The twenty sets of lungs consisted of eight cases of suppurative bronchopneumonia, five cases of fibrinosuppurative bronchopneumonia, two cases of fibrinosuppurative pleurobronchopneumonia and five cases showing pathologies including pulmonary congestion, hemorrhage and edema.

The dog kidneys were from a variety of breeds and ages. These organs displayed various pathological conditions including four cases of glomerulonephritis of undetermined origin, three cases of hydronephrosis and hydroureter, three cases of urolithiasis, two cases of polycystic kidney disease and one case each of cystic carcinoma, transitional cell carcinoma, metastatic mammary gland carcinoma, metastatic lymphoma, mesothelioma, renal dysplasia, acute renal infarct and kidney atrophy.

All organs were rinsed with tap water and the lungs also via the trachea until  excess  blood  was  removed. The lungs were insufflated slightly to drain excess water. The trachea was cannulated with appropriate sized tubing and later infused with  4%  buffered formalin and stored in 4% buffered formalin for approximately 48 hours (von Hagens,  1986).  The kidneys were submerged in 4% formalin for two days. Following 48 hour fixation, the lungs and kidneys were rinsed with tap water to dilute and remove excess formalin. The lungs were also flushed with water intra- tracheally. After flushing, the organs were  stored  in cold water for 12 hours in a cold room. The organs were dissected to remove most fat and excess connective tissue. After cleaning of excess tissue,  the  specimens were photographed with a Nikon A100 camera, at a distance of 55cm from the organ, on a dark background with two 60 watt lamps placed at  45°.  A  centimeter scale was included for reference. The standardized images were used for lung measurements:  a)  length right lobe; b) length left lobe; c) bifurcation of the trachea to the tip of the right middle lobe, and d) bifurcation of the trachea to the tip of the cranial left lobe. Kidney measurements were: a) longitudinal axis, b) length of cranial pole, and c) length of caudal pole (Fig. 1).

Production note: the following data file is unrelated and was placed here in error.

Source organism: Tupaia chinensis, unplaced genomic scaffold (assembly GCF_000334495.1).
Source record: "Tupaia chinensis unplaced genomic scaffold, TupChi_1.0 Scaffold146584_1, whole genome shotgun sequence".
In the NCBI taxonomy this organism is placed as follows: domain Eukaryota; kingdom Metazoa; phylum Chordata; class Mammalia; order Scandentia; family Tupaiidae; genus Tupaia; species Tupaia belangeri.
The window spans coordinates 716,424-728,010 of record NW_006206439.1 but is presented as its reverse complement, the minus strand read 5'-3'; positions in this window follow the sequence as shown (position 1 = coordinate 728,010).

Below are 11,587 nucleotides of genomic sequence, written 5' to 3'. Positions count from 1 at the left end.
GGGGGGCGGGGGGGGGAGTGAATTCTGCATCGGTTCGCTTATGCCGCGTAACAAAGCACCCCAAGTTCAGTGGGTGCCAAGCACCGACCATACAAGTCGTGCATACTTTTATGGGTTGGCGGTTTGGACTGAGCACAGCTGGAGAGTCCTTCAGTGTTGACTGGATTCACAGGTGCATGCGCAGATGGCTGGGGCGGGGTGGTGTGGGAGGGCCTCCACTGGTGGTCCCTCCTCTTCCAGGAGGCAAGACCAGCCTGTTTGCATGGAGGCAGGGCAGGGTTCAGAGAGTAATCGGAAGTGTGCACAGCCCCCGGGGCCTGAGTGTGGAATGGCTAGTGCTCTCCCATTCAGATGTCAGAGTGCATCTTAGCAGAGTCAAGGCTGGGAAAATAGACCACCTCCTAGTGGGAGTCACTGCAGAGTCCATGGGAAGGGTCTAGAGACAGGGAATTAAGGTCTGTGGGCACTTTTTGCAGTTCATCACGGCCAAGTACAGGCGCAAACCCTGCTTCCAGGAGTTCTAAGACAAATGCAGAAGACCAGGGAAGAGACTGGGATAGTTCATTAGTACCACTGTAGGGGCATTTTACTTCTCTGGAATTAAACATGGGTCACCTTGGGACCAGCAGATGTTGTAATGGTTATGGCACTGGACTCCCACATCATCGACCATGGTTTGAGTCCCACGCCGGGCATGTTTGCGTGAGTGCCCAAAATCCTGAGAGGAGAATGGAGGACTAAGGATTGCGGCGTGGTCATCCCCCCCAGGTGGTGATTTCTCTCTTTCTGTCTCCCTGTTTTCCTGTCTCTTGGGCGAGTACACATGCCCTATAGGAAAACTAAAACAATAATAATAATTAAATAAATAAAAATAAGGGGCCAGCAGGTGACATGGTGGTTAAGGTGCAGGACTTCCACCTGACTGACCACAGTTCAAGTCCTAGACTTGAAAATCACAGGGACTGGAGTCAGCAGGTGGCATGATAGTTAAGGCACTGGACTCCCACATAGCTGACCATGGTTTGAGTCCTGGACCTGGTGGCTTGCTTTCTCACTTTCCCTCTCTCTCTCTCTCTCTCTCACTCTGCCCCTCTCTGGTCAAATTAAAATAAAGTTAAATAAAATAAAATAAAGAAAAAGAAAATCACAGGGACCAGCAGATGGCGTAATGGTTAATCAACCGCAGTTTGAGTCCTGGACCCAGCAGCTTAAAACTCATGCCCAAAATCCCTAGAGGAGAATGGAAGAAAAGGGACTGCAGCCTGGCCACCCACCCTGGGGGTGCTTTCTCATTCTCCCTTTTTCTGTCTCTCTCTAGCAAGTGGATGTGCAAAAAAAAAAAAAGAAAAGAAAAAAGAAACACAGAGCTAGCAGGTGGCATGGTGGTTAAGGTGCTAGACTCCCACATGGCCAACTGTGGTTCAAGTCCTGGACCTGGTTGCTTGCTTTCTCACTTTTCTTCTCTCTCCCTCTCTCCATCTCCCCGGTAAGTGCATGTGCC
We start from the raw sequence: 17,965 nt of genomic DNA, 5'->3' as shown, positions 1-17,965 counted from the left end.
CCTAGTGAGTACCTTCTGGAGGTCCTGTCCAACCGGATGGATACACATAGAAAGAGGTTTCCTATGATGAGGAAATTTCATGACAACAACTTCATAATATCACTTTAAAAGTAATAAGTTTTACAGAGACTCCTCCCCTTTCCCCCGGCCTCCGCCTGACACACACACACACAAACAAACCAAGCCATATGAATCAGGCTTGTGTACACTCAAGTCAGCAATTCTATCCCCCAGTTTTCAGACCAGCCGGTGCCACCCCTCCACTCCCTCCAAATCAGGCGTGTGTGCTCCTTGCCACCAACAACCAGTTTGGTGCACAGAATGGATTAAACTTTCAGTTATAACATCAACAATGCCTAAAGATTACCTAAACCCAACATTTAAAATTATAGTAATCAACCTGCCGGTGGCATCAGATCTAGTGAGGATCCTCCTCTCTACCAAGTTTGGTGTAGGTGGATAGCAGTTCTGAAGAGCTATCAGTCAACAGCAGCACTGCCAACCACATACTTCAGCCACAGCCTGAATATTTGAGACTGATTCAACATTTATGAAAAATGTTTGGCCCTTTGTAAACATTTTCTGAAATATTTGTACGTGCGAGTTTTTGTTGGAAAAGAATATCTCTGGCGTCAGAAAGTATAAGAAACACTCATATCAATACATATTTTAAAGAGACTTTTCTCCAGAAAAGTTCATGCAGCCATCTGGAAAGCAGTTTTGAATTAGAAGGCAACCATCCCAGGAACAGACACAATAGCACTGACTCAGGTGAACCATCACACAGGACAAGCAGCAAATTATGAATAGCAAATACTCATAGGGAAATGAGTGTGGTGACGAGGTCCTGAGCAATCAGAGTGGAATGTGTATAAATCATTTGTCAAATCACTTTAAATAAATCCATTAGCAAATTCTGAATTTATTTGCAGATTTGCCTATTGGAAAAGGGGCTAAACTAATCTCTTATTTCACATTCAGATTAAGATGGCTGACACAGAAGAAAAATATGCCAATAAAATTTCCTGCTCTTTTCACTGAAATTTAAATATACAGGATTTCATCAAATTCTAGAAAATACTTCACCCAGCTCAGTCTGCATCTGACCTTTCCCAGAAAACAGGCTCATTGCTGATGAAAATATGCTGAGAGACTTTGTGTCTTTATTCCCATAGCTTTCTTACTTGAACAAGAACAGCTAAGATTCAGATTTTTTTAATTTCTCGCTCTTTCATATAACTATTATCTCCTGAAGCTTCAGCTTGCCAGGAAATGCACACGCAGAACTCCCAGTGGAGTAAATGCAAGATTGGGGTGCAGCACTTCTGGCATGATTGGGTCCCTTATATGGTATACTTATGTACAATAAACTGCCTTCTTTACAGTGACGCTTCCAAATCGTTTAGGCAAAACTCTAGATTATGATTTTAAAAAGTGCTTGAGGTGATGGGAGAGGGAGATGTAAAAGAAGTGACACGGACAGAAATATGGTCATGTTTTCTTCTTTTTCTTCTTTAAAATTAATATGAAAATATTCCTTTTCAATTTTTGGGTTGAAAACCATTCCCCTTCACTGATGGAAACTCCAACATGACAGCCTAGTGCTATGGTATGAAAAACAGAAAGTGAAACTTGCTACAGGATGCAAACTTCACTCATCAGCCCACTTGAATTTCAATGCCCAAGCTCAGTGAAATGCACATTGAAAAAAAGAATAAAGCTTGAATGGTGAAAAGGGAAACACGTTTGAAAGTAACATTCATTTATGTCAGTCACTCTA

Figure 1. Kidney measurement.


All specimens were dehydrated in cold (-20ºC) 100% acetone (freeze substitution). Each third day acetone concentration was measured  with  an  acetonometer. When acetone percent was stable, the specimens were placed in new acetone. Four to six changes of acetone were carried out over an eight week period.  The specimens  were  impregnated  using  the  traditional  S10 silicone  (BiodurTM)  and  S3  catalyst  (BiodurTM)  in  a proportion of 100:1 (deJong and Henry, 2007). Pressure decrease was regulated in the vacuum chamber by incremental closure of the valve until bubble formation ceased and pressure had been lowered nearly one atmosphere. The impregnation process took four weeks. The impregnated specimens were removed from the silicone impregnation reaction-mixture. One half of the impregnated specimens (10 lungs and 10 kidneys) were placed in disposable bags and stored for two weeks at 4º C.  A color reactivation-mixture was prepared for the other one half of the impregnated specimens by preparing a  saturated  solution  of  imidazole/ethanol using a ratio of 1:3. One part of the imidazole-mix was mixed with 100 parts of the classic reaction-mixture and placed in a stainless steel container inside the cold vacuum chamber. The remaining half of impregnated specimens (10 lungs and 10 kidneys) was submerged in the silicone/catalyst/imidazole reaction-mixture in the vacuum chamber  in  the freezer. Initially pressure was lowered rapidly to 20mmHg (-20º C) and then incrementally lowered to the end point of 5mmHg over a four week period.